Going through the motions is just as bad…
I know, the warm up is not the “sexy” part of your work out, but it is a very important part. The warm up takes place when your body feels the worst. It is often the most boring part of the work out. Some may not know what makes for a good warm up, or not understand the value behind it, so they skip it.
Your warm up should prepare you mentally and physically for your work out. A good warm up will include mobility drills designed to increase your range of motion (ROM). It will include something that makes your body temperature increase, and build up some sweat on your skin. It may include some skills practice to prepare you for specific exercises in the work out. A good warm up will also get your brain and body in sync by stimulating your Central Nervous System (CNS).
You could have all those elements programed into your warm up, but if you skip it, or just go through the motions, you are missing out on the benefits.
If your coach has programed the warm up to include mobility drills, you should be trying to accomplish those drills with intent. To actually see an increase in your mobility, you MUST get your body past its comfort zone. Poor mobility results from lack of use, either because you don’t need/ use that range of motion in your normal day, or you have had an injury that resulted in decreased ROM. If you just go through the motions, sort of do the drill, but not really forcing a deeper ROM, your body will NOT change. For most, having increased ROM before loading your exercises, will help reduce the risk of injury.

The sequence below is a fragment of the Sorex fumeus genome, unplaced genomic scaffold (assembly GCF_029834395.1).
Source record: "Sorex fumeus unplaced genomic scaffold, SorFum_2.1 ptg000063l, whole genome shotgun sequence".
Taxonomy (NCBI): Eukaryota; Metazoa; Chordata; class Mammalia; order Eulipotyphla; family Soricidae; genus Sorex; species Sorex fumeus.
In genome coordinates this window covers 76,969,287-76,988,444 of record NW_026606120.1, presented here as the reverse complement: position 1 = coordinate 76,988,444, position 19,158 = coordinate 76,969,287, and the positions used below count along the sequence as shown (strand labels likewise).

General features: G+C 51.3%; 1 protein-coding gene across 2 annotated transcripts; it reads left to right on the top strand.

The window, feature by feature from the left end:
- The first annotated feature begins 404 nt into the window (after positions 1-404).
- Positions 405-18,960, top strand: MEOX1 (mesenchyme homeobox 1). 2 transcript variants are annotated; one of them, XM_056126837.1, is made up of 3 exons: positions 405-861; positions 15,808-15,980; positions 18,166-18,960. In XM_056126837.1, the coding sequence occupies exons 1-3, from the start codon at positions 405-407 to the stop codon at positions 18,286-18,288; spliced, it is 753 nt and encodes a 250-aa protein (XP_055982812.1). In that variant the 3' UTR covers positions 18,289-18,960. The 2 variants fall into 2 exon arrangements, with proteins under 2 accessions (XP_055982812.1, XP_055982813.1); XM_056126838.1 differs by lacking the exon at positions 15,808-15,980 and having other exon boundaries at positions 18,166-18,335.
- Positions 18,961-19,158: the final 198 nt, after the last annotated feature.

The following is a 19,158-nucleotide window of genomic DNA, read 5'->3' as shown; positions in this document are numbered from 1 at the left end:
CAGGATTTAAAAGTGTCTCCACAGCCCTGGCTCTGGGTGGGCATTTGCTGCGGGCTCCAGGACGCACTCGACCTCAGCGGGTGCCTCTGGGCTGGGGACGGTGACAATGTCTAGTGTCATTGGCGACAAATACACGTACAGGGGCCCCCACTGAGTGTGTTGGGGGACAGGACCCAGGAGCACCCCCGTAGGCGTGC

Increase Body Temp:
Let’s be honest, cold things are stiffer, warm things are more pliable. Increasing your body temperature will help with your mobility, but it also get blood flowing through your body. This blood helps deliver oxygen and energy to your muscles. It will elevate your heart rate, so your body can be more efficient at delivering the oxygen to your muscles. Think about how many times you have started to work out feeling stiff and tired. Then half way through you begin to feel much better. Use the warm up to get the body feeling better, so you can maximize your performance during your workout!
If there are challenging exercises programmed into your work out, practicing those movement patterns before your add weight to them is a good idea. Your body will respond to repetition, as long as your keep your focus and try your best to maintain the correct movement patterns. If you are distracted, and just sort of doing it, you are reinforcing poor movement patterns. Those poor patterns will carry over to your work out, but are now more dangerous because you are likely adding intensity to them.
Central Nervous System:
This is the big one. People talk about the “mind muscle connection” because it is hugely important in your success with fitness. Learning to control which muscles you use, and how you are using them can yield you much greater results, and decrease the risk of injury. I will dive into this more in another post. For now, use your warm up to clear your head of all the junk that is not helping your reach your goals. Focus that brain power on feeling what is happening with your body. What does it feel like when you move this way or that, what areas of your body feel tight, or loose. What muscle do you have mastery over, and which ones are giving your the blank stare of a toddler watching Youtube when you ask them to perform. If your brain is wandering, how can you expect your body to get it right?
My small group sessions include about 15 minutes out of the 1 hour workout aimed at warm up. This includes 5 minutes to foam roll, or stretch if they prefer, and about 10 minutes worth of a warm up circuit. I believe most of my clients (whom are paying me for this time), understand the importance and value of the warm up. If they don’t, hopefully they are reading this blog, and will lie to me when asked, or else…:)
Before your next work out, plan for a longer, more focused warm up. You will be happy you did!